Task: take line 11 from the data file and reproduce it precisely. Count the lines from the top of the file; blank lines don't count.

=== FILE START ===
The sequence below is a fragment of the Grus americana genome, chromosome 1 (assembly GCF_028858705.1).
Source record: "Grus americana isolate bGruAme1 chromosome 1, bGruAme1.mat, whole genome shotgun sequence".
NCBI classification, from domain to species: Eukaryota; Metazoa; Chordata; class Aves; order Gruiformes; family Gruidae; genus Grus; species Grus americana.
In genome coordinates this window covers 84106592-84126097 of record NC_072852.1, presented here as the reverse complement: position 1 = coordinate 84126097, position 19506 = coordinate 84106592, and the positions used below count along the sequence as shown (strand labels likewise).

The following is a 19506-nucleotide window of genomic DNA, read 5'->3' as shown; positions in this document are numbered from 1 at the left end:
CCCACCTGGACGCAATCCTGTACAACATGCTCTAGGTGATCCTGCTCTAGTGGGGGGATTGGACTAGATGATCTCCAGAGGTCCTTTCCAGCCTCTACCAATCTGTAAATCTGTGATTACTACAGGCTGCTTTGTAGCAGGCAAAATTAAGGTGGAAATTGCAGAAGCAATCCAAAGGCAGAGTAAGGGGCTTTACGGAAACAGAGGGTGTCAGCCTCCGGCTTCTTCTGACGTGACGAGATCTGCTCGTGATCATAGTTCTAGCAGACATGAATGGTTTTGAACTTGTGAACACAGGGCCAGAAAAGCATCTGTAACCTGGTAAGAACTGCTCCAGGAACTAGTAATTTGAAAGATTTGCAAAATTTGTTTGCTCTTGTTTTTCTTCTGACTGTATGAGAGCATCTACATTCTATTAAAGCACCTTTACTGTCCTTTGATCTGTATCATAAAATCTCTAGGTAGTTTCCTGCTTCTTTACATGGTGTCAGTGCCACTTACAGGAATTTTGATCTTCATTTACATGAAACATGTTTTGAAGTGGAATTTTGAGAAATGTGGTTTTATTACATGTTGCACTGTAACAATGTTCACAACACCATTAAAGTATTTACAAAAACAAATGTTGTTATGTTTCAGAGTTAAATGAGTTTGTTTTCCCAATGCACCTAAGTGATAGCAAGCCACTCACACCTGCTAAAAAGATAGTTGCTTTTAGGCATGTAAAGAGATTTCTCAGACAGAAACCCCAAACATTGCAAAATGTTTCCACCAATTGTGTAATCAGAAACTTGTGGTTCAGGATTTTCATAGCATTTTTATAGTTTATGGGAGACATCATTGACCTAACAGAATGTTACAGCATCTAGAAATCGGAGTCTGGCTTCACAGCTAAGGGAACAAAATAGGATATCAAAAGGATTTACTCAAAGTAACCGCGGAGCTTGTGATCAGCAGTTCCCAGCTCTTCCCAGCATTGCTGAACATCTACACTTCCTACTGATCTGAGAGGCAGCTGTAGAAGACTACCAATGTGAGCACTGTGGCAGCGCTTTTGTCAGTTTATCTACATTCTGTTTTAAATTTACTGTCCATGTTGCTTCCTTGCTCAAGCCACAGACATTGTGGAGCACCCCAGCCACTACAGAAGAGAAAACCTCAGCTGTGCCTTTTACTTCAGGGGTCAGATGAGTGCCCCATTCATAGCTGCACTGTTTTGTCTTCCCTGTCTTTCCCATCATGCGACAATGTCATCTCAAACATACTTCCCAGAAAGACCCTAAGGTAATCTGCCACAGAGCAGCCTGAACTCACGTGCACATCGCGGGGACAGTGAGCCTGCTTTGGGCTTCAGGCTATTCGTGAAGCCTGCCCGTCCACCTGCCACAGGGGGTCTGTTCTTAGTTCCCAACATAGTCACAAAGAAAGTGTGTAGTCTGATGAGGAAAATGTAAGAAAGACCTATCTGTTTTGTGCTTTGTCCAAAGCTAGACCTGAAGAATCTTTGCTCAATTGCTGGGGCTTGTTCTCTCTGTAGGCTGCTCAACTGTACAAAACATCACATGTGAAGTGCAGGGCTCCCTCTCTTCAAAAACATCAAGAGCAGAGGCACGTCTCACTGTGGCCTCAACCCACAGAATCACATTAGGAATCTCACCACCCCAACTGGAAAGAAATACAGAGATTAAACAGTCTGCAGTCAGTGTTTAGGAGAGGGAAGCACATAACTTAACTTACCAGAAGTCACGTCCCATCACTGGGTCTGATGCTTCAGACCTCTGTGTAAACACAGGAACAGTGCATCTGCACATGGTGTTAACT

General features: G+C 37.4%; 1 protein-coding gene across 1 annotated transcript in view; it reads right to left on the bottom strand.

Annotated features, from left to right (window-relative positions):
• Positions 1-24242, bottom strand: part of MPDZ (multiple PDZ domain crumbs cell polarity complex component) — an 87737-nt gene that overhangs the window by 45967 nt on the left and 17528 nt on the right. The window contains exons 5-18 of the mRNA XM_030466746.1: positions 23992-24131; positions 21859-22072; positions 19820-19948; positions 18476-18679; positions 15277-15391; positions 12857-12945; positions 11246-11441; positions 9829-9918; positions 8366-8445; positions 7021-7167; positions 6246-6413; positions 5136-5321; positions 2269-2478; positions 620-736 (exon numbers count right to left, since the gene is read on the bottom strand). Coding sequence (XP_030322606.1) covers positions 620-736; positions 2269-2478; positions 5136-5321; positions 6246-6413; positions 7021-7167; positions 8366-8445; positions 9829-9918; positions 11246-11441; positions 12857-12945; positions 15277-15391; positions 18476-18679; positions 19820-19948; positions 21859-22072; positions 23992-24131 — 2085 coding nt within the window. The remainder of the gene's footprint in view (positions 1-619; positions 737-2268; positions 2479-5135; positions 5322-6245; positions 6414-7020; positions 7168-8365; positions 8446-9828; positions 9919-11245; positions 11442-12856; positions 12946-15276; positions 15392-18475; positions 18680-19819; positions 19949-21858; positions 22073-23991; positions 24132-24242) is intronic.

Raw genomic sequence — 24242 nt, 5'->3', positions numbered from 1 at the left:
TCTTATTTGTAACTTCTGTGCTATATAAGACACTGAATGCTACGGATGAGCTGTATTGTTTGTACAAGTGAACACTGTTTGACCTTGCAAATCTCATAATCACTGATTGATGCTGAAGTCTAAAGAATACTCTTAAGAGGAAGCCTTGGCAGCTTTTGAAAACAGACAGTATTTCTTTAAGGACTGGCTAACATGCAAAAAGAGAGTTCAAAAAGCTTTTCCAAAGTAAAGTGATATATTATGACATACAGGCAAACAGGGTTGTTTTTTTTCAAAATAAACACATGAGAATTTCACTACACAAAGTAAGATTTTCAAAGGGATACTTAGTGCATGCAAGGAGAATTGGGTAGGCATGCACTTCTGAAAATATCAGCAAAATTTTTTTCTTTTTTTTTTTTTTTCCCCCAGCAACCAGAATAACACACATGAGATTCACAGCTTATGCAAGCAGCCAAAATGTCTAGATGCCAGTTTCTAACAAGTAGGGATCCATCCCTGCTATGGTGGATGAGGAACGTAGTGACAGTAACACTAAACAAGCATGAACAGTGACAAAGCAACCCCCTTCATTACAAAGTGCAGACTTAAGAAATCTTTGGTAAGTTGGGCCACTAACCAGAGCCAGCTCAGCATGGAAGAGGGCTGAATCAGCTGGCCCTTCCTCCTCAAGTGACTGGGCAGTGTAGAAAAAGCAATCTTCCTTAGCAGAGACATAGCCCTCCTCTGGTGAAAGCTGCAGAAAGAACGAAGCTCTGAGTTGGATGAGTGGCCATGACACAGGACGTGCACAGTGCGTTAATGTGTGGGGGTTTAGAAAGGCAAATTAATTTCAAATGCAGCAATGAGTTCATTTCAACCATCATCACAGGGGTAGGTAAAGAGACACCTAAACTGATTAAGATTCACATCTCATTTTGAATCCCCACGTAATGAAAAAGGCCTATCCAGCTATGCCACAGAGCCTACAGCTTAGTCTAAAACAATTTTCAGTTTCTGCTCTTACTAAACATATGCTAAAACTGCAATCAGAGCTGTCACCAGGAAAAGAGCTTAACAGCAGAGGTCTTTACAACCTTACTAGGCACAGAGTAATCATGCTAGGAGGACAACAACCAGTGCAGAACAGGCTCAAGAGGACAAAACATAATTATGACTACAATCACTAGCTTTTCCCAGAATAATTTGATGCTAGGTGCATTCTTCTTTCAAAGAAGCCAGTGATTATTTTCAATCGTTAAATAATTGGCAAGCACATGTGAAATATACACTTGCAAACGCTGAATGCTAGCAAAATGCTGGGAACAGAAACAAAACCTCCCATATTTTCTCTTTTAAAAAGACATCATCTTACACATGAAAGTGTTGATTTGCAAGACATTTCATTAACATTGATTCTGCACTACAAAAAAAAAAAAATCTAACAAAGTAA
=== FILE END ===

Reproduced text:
TCTTATTTGTAACTTCTGTGCTATATAAGACACTGAATGCTACGGATGAGCTGTATTGTTTGTACAAGTGAACACTGTTTGACCTTGCAAATCTCATAATCACTGATTGATGCTGAAGTCTAAAGAATACTCTTAAGAGGAAGCCTTGGCAGCTTTTGAAAACAGACAGTATTTCTTTAAGGACTGGCTAACATGCAAAAAGAGAGTTCAAAAAGCTTTTCCAAAGTAAAGTGATATATTATGACATACAGGCAAACAGGGTTGTTTTTTTTCAAAATAAACACATGAGAATTTCACTACACAAAGTAAGATTTTCAAAGGGATACTTAGTGCATGCAAGGAGAATTGGGTAGGCATGCACTTCTGAAAATATCAGCAAAATTTTTTTCTTTTTTTTTTTTTTTCCCCCAGCAACCAGAATAACACACATGAGATTCACAGCTTATGCAAGCAGCCAAAATGTCTAGATGCCAGTTTCTAACAAGTAGGGATCCATCCCTGCTATGGTGGATGAGGAACGTAGTGACAGTAACACTAAACAAGCATGAACAGTGACAAAGCAACCCCCTTCATTACAAAGTGCAGACTTAAGAAATCTTTGGTAAGTTGGGCCACTAACCAGAGCCAGCTCAGCATGGAAGAGGGCTGAATCAGCTGGCCCTTCCTCCTCAAGTGACTGGGCAGTGTAGAAAAAGCAATCTTCCTTAGCAGAGACATAGCCCTCCTCTGGTGAAAGCTGCAGAAAGAACGAAGCTCTGAGTTGGATGAGTGGCCATGACACAGGACGTGCACAGTGCGTTAATGTGTGGGGGTTTAGAAAGGCAAATTAATTTCAAATGCAGCAATGAGTTCATTTCAACCATCATCACAGGGGTAGGTAAAGAGACACCTAAACTGATTAAGATTCACATCTCATTTTGAATCCCCACGTAATGAAAAAGGCCTATCCAGCTATGCCACAGAGCCTACAGCTTAGTCTAAAACAATTTTCAGTTTCTGCTCTTACTAAACATATGCTAAAACTGCAATCAGAGCTGTCACCAGGAAAAGAGCTTAACAGCAGAGGTCTTTACAACCTTACTAGGCACAGAGTAATCATGCTAGGAGGACAACAACCAGTGCAGAACAGGCTCAAGAGGACAAAACATAATTATGACTACAATCACTAGCTTTTCCCAGAATAATTTGATGCTAGGTGCATTCTTCTTTCAAAGAAGCCAGTGATTATTTTCAATCGTTAAATAATTGGCAAGCACATGTGAAATATACACTTGCAAACGCTGAATGCTAGCAAAATGCTGGGAACAGAAACAAAACCTCCCATATTTTCTCTTTTAAAAAGACATCATCTTACACATGAAAGTGTTGATTTGCAAGACATTTCATTAACATTGATTCTGCACTACAAAAAAAAAAAAATCTAACAAAGTAA